As of 2020, the US was home to an estimated 286.9 million registered vehicles. Passenger vehicles, including cars and pickup trucks, account for over a third of that. Motorcycles are also part of that count, even if they only represent a little over 3% of the market.
If you own one of those registered cars, pickup trucks, or motorcycles, you may be eligible for title loans. A title loan, in turn, is one of your options if you need access to cash as soon as possible.
If you haven’t taken out a title loan ever, don’t worry, as we’re here to discuss all the basics you need to know about it. Read on to learn what these loans are, why you might want to consider applying for one, and what you need to qualify.
What Are Title Loans?
Title loans go by many names, including title pawn loans, pink-slip loans, or title pledges. All these terms refer to short-term loans secured by a motorized vehicle’s title. A borrower pledges their vehicle as collateral in exchange for a loan.
Auto and motorcycle title loans are short-term loans as you usually need to pay them back within a month or less. Some title lenders have a 15-day repayment period, while others extend theirs to 30 days.
As for how much you can borrow, it can be anywhere from 25% to 50% of your vehicle’s current value. So, if your car’s actual worth is $10,000, the lender may offer you a loan principal of $2,500 to $5,000.
Come due date; you need to pay back the entire loan, including interest and fees. You can check out this guide for more info on title loan interest rates and fees.
In any case, the most crucial thing is to pay back a title loan on its due date or even earlier if your finances allow for it. What you should absolutely refrain from doing is not paying back the loan on time.
What Happens If You Don’t Pay Back a Title Loan?
Like any other loan, a title loan is a legally binding contract between a borrower and a title lender. The contract should explain in detail the consequences of non-repayment of the loan. These include late fees and other charges associated with late repayments.
Loan contracts also indicate the lender’s right to seize ownership of the collateral. In the case of a title loan, the collateral is the vehicle itself used to secure the loan. So, if a borrower doesn’t pay back the loan at all, the lender has the right to “repossess” the vehicle.
That means the vehicle’s title would undergo a transfer of ownership to the lender. The lender can then sell the seized vehicle to recoup the money they lost due to non-repayment.
Why Consider Taking Out a Title Loan Then?
As there’s collateral involved, title loans are easier to qualify for than bank loans. For example, you can usually get the funds you need the same day you apply for motorcycle and car title loans. In contrast, traditional bank loans take days or even weeks to process.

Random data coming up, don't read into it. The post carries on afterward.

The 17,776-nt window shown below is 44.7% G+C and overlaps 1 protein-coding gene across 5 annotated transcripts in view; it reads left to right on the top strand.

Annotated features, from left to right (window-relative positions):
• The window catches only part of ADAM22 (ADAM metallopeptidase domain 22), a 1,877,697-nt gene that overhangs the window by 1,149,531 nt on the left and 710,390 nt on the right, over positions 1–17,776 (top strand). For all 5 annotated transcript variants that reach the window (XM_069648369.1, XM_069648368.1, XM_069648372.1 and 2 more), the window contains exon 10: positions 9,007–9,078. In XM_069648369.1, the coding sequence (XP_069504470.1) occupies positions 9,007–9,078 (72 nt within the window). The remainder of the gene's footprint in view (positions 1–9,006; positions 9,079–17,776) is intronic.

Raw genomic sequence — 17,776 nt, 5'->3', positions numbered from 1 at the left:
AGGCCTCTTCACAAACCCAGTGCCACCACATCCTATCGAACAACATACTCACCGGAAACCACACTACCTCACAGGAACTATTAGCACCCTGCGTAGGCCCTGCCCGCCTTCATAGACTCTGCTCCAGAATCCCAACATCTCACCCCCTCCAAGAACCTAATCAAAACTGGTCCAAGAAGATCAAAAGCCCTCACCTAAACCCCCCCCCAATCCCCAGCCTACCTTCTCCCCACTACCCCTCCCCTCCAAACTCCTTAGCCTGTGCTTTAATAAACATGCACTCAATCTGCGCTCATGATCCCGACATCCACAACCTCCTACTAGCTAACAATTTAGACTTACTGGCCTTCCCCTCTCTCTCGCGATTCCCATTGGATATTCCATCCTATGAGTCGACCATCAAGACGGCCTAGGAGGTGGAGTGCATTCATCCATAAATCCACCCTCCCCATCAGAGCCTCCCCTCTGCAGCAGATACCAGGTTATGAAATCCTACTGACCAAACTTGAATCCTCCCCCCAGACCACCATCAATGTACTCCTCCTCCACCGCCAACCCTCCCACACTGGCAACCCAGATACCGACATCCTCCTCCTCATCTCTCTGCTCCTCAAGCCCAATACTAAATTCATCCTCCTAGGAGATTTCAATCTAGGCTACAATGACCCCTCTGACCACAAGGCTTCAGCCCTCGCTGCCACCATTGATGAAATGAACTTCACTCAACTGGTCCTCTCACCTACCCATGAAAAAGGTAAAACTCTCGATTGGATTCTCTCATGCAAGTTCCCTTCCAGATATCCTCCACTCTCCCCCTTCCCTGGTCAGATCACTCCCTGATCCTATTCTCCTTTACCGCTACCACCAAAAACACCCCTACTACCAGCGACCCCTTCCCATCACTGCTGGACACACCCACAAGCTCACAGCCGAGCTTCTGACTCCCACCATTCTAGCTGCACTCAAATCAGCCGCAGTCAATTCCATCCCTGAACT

Moreover, most conventional loan lenders require borrowers to have a good credit score. Unfortunately, only 70% of creditable consumers in the US have such standing. The rest have subprime scores, which make them less likely to qualify for typical bank loans.
As for title loan lenders, they don’t consider credit scores a major qualifying factor. Again, this is because they require security or collateral for their loan products.
So, if you need immediate access to funds and have a subprime credit score, a title loan is one of your options.
What Requirements Do You Need to Be Eligible for a Title Loan?
First, as the borrower, you must be the vehicle’s registered owner you’ll use as collateral. If there’s another registered owner, you need their authorization. They need to sign the title loan agreement contract too.
Most lenders also prefer a lien-free title, which means there should be no other loan on the vehicle. However, some do accept non-lien-free titles, so long as the borrower has equity on the vehicle. Liens include outstanding or active auto loans and motorcycle loans.
You must also be at least eighteen years old, a US citizen, and a registered state resident. Creditors need to verify your address, too, as well as your employment or source of income. For these, you can use your driver’s license, proof of billing (such as a utility bill under your name), and payslips.
If you’re a business owner or self-employed, you can submit your latest tax return. For most lenders, this is a valid proof of income. However, some may require you to provide copies of recent bank statements.
Proof of valid vehicle insurance is another requirement, as well as a duplicate set of keys.
Once you’ve prepared all requirements, you can take your ride to the title lender’s office. They will inspect your vehicle to assess its value, and from there, give you a loan offer.
If you find the loan terms acceptable, carefully review the legal paperwork. The contract must comply with the Truth in Lending Act (TILA).
Under TILA, lenders must put into writing all costs associated with the loan. So, make sure there’s a detailed breakdown of all the loan fees you might pay for. At the very least, these should include the interest rate or annual percentage rate (APR) and late fees.
If everything is in order, sign the paperwork and submit the requirements. The lender will then issue the loan funds right there and then.
Always Pay Title Loans on Time
Always keep in mind that title loans, although quick and convenient, come with a high cost. That’s why it’s best to take out one only if you have a dire need for emergency funds. Most importantly, pay the entire loan, complete with interest, on or before its due date.
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